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"Art-house" arcade

If you are old enough, you might remember going to an arcade to play video games.

But then consoles like Sega and Nintendo turned gaming into something most people do at home, often alone.

saleem.jpgThe Mount Royal Games Society and Concordia's TAG research center are aiming to get gamers out of their dark basements and back in public space.

They're planning a public arcade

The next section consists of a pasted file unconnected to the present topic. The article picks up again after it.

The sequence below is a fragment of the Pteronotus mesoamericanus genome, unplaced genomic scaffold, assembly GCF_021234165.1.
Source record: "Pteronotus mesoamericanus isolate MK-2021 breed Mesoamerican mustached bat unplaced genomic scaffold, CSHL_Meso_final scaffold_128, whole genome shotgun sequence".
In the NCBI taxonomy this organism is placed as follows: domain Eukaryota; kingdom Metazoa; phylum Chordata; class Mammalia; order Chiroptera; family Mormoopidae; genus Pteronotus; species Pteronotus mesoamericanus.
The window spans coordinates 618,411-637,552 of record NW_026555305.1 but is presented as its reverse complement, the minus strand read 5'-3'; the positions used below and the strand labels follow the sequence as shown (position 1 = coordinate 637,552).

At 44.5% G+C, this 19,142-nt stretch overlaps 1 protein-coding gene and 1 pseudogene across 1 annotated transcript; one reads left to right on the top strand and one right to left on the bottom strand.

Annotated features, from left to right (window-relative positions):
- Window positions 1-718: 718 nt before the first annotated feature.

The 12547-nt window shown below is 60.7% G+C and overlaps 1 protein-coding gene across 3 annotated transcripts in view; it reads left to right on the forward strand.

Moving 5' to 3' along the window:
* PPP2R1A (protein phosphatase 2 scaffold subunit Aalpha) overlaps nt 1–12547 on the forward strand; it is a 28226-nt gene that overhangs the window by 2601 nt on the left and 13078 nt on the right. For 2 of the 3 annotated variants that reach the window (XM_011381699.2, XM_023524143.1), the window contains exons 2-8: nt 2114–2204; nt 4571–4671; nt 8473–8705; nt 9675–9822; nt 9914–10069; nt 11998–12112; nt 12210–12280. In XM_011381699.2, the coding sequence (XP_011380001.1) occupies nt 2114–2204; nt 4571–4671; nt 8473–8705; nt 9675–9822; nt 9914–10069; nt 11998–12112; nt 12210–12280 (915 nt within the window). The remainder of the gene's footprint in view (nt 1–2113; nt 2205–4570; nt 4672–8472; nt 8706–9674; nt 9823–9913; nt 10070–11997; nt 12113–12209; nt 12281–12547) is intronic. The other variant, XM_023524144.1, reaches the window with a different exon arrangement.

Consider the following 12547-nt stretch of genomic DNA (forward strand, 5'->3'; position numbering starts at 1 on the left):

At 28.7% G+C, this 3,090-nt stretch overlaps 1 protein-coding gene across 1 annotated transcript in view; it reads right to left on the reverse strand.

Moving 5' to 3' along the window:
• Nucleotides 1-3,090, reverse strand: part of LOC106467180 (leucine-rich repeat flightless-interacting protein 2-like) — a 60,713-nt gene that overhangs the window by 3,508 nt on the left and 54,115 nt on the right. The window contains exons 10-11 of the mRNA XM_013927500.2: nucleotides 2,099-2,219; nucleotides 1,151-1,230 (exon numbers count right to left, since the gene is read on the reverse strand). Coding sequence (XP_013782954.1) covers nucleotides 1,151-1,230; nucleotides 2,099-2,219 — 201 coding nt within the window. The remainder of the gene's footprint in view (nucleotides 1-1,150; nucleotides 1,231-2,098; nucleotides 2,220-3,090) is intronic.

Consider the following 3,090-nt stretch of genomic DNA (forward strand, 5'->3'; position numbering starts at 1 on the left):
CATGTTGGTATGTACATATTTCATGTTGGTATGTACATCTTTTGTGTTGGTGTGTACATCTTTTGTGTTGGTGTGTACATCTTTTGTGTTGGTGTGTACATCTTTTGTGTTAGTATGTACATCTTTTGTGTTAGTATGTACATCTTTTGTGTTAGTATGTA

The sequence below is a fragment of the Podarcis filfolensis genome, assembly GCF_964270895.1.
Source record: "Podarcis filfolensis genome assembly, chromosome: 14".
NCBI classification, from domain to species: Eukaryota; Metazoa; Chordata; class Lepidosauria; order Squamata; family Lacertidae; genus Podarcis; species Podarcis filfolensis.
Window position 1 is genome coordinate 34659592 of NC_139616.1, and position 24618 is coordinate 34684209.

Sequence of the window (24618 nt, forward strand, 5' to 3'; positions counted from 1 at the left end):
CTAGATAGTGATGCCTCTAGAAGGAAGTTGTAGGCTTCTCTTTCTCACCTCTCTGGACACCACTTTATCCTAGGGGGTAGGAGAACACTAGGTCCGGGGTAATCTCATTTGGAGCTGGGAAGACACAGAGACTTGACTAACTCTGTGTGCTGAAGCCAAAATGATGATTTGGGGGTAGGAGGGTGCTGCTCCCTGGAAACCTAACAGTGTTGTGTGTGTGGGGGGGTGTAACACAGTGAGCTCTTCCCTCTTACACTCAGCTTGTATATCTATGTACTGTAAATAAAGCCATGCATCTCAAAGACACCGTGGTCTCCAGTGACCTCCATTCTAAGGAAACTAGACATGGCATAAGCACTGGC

And at this arcade, gamers and non-gamers alike will have a chance to discover something other than what the multi-million dollar gaming companies are offering.

Saleem Dabbous describes it as a sort of "art-house" game culture, where independent game makers push the boundaries of the sensations and emotions that can be experienced while playing a video game.

Listen to Jeanette's conversation with Saleem.  

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